Welcome to my home town: Why I never managed to escape my Rutland roots

welcome to my home town why i never managed to escape my rutland roots

During lockdown, many of us made the pilgrimage back to our family homes – and rediscovered them through fresh eyes. Part guide, part love letter, “Home towns” is a new series in which we celebrate where we’re from. After all, it could be a while before we can go anywhere else…

As a teenager growing up in the smaller of Rutland’s two market towns – Uppingham – in the late 1990s, it was the dullest place on Earth. Stuck halfway between Leicester and Peterborough, we were 20 miles from what I deemed “civilisation” – cinemas, bowling alleys, high street shops and fast-food chains – in either direction. If we wanted to visit either of the two “metropolises”, we had to wait an hour for a bus which would then take another hour to get us to our destination. The county town of Oakham, six miles away, at least had a train station and a youth club.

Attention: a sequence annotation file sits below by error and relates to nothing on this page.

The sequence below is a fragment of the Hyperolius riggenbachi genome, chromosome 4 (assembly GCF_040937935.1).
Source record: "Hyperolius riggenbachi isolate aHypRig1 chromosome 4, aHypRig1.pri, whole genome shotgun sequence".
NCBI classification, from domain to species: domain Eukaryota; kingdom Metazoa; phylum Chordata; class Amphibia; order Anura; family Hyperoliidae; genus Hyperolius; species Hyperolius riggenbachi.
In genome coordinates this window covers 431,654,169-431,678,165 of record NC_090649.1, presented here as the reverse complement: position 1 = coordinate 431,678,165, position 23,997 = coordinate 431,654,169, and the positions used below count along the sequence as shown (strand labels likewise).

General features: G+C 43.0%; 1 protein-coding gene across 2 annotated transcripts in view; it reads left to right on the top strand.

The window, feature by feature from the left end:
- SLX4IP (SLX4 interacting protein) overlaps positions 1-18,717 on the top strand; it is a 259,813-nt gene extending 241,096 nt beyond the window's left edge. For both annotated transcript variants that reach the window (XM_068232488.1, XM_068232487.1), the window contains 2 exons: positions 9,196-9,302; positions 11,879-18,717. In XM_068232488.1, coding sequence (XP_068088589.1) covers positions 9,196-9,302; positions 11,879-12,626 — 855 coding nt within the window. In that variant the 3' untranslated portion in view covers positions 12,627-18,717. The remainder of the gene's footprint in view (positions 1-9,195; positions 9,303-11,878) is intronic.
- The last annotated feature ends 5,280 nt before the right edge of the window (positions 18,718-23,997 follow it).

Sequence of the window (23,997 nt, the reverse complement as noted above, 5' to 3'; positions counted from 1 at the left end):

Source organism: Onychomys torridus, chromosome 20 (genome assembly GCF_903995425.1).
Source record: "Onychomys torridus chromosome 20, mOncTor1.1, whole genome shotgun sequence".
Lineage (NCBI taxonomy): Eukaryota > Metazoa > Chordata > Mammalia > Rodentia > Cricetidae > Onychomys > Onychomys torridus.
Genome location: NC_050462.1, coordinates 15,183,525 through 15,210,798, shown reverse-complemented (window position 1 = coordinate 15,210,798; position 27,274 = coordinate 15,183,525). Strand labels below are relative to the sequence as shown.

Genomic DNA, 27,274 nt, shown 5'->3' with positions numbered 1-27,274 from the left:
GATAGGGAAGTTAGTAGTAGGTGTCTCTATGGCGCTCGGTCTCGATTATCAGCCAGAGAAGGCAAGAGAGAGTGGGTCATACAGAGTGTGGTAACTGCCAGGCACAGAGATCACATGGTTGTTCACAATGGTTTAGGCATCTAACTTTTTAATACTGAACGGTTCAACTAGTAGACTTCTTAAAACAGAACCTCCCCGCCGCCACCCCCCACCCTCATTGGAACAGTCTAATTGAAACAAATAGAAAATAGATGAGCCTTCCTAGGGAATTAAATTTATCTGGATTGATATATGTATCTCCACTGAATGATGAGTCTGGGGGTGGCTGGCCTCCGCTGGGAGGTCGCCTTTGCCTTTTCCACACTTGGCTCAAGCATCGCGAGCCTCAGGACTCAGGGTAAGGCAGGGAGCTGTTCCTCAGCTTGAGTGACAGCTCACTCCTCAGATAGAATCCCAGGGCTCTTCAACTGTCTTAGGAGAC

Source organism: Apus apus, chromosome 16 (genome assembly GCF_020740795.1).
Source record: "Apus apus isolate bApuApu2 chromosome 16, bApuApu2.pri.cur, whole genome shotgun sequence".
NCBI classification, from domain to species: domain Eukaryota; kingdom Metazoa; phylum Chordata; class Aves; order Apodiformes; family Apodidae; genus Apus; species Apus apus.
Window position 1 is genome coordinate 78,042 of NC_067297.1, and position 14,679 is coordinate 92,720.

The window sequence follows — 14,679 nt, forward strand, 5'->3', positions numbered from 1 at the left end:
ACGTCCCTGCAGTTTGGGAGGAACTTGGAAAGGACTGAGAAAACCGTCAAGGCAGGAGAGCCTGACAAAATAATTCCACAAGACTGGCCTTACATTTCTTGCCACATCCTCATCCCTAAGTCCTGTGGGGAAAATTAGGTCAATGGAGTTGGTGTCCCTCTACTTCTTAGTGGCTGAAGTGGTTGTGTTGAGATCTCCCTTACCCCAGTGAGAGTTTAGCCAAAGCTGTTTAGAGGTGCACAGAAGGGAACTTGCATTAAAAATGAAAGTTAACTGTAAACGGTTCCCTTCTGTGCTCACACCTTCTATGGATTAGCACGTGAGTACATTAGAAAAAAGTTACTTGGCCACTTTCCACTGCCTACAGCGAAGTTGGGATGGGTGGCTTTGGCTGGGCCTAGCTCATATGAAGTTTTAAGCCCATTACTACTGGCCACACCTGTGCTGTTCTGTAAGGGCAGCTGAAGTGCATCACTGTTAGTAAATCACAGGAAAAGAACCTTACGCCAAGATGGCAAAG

Uppingham was once popular as a trading post because it sits on a crossroad. Lots of people passed through but few stayed. I spent my daily commute – a one-mile walk to school and back – planning my escape. My evenings and weekends were spent washing dishes and cleaning at the town’s boarding school for pocket money, and my only real sense of hometown pride was as a member of the local theatre company…

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